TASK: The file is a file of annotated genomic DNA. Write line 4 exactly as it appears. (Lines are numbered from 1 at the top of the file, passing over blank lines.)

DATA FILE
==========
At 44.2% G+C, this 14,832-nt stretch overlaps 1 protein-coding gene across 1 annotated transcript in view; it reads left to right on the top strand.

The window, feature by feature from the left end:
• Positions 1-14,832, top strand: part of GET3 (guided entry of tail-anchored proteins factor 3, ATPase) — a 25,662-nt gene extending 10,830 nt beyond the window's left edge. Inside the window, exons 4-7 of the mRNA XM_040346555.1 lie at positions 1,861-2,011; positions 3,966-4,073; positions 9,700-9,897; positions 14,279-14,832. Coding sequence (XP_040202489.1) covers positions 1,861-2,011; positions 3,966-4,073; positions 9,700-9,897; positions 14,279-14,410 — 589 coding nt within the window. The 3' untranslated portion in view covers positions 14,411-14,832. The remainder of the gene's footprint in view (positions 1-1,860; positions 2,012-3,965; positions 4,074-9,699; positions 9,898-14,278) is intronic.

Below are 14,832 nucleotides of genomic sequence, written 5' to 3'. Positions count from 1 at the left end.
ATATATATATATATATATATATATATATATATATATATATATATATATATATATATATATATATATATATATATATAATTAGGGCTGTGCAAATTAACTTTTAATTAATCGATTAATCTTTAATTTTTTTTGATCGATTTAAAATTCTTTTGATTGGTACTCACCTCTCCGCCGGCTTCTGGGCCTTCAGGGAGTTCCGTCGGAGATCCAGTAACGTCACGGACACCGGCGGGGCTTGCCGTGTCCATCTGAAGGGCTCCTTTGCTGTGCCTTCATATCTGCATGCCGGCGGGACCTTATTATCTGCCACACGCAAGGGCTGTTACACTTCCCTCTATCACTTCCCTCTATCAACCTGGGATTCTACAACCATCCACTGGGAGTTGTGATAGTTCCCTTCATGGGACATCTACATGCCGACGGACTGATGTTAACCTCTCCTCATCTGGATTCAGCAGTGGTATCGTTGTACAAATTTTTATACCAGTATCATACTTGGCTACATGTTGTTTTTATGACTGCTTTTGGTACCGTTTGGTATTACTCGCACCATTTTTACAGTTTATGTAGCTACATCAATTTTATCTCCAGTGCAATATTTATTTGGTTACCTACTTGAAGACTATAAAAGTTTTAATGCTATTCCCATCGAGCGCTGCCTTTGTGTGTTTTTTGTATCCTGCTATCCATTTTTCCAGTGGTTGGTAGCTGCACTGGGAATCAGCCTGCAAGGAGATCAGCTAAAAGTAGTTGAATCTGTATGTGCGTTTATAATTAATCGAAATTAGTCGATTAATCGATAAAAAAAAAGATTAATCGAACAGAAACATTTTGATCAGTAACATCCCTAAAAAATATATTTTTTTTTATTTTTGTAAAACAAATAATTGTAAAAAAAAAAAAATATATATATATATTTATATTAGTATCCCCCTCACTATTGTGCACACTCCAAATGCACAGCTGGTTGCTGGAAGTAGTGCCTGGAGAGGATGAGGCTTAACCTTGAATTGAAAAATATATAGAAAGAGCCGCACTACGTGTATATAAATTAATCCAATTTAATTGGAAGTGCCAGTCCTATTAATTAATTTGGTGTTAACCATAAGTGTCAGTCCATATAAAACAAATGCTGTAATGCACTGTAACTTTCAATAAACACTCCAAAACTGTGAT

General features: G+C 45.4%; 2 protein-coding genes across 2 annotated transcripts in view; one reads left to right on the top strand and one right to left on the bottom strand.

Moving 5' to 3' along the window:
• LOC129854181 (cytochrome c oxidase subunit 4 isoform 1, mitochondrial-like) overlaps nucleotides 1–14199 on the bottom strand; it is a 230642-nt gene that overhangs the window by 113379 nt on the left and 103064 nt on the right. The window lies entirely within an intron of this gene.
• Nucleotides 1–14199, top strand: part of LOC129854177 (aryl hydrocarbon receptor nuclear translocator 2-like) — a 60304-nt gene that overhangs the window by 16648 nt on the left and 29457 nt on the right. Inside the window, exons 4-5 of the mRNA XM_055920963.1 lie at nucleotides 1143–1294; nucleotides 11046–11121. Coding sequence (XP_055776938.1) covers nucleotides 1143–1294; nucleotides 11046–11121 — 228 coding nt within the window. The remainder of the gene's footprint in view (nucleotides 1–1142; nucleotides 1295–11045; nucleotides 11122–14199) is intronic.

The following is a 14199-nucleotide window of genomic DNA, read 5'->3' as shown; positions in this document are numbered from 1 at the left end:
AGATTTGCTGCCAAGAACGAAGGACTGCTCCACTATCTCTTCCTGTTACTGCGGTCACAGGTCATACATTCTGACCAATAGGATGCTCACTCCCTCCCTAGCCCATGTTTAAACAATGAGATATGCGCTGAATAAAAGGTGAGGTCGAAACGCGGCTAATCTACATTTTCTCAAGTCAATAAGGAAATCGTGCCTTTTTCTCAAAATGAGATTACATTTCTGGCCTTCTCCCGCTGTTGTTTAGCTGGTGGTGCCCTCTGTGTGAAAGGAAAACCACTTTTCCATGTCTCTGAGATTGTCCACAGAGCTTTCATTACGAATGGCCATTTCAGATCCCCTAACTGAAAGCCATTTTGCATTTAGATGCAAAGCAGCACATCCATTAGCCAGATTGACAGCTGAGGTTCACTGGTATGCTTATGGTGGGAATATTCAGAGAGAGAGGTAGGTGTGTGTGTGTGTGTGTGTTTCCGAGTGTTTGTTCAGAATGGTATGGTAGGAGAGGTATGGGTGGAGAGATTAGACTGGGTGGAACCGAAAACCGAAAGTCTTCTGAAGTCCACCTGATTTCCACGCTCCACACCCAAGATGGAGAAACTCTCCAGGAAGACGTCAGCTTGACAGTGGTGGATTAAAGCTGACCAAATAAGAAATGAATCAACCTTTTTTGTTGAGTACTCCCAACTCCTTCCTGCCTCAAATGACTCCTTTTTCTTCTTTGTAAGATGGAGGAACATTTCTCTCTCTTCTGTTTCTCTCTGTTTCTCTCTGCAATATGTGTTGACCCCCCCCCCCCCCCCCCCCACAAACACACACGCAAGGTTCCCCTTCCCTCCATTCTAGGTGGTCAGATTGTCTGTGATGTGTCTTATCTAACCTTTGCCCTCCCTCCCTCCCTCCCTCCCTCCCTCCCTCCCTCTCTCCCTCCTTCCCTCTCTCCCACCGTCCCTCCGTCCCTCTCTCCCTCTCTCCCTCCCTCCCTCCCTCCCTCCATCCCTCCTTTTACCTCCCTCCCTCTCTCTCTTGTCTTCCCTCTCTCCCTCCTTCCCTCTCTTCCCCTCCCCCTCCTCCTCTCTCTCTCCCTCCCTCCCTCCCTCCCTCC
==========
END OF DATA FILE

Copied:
Below are 14,832 nucleotides of genomic sequence, written 5' to 3'. Positions count from 1 at the left end.